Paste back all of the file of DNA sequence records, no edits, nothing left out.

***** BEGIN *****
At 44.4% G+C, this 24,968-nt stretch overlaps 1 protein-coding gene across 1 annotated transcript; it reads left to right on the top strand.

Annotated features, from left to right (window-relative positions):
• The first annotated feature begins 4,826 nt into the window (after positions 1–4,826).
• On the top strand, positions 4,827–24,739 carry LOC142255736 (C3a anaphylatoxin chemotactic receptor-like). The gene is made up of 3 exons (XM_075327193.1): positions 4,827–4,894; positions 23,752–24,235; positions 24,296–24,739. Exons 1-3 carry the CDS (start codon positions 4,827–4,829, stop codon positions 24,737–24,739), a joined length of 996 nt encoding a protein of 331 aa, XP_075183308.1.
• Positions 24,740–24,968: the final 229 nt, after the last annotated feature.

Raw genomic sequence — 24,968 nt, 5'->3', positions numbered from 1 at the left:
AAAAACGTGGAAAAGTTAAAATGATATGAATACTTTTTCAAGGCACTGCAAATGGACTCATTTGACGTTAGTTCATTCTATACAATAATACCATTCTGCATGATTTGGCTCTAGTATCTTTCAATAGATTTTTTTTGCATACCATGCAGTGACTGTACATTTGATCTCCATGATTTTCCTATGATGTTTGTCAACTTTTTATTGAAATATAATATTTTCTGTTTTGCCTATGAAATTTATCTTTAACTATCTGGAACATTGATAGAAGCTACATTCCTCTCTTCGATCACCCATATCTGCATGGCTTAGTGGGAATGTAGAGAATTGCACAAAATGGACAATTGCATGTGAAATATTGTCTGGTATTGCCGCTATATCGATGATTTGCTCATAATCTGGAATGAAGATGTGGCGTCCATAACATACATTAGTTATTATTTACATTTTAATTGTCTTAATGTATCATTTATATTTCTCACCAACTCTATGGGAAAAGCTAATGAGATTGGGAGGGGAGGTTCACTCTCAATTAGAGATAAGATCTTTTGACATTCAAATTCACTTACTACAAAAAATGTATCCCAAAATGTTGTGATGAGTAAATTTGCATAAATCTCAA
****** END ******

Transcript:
At 44.4% G+C, this 24,968-nt stretch overlaps 1 protein-coding gene across 1 annotated transcript; it reads left to right on the top strand.

Annotated features, from left to right (window-relative positions):
• The first annotated feature begins 4,826 nt into the window (after positions 1–4,826).
• On the top strand, positions 4,827–24,739 carry LOC142255736 (C3a anaphylatoxin chemotactic receptor-like). The gene is made up of 3 exons (XM_075327193.1): positions 4,827–4,894; positions 23,752–24,235; positions 24,296–24,739. Exons 1-3 carry the CDS (start codon positions 4,827–4,829, stop codon positions 24,737–24,739), a joined length of 996 nt encoding a protein of 331 aa, XP_075183308.1.
• Positions 24,740–24,968: the final 229 nt, after the last annotated feature.

Raw genomic sequence — 24,968 nt, 5'->3', positions numbered from 1 at the left:
AAAAACGTGGAAAAGTTAAAATGATATGAATACTTTTTCAAGGCACTGCAAATGGACTCATTTGACGTTAGTTCATTCTATACAATAATACCATTCTGCATGATTTGGCTCTAGTATCTTTCAATAGATTTTTTTTGCATACCATGCAGTGACTGTACATTTGATCTCCATGATTTTCCTATGATGTTTGTCAACTTTTTATTGAAATATAATATTTTCTGTTTTGCCTATGAAATTTATCTTTAACTATCTGGAACATTGATAGAAGCTACATTCCTCTCTTCGATCACCCATATCTGCATGGCTTAGTGGGAATGTAGAGAATTGCACAAAATGGACAATTGCATGTGAAATATTGTCTGGTATTGCCGCTATATCGATGATTTGCTCATAATCTGGAATGAAGATGTGGCGTCCATAACATACATTAGTTATTATTTACATTTTAATTGTCTTAATGTATCATTTATATTTCTCACCAACTCTATGGGAAAAGCTAATGAGATTGGGAGGGGAGGTTCACTCTCAATTAGAGATAAGATCTTTTGACATTCAAATTCACTTACTACAAAAAATGTATCCCAAAATGTTGTGATGAGTAAATTTGCATAAATCTCAA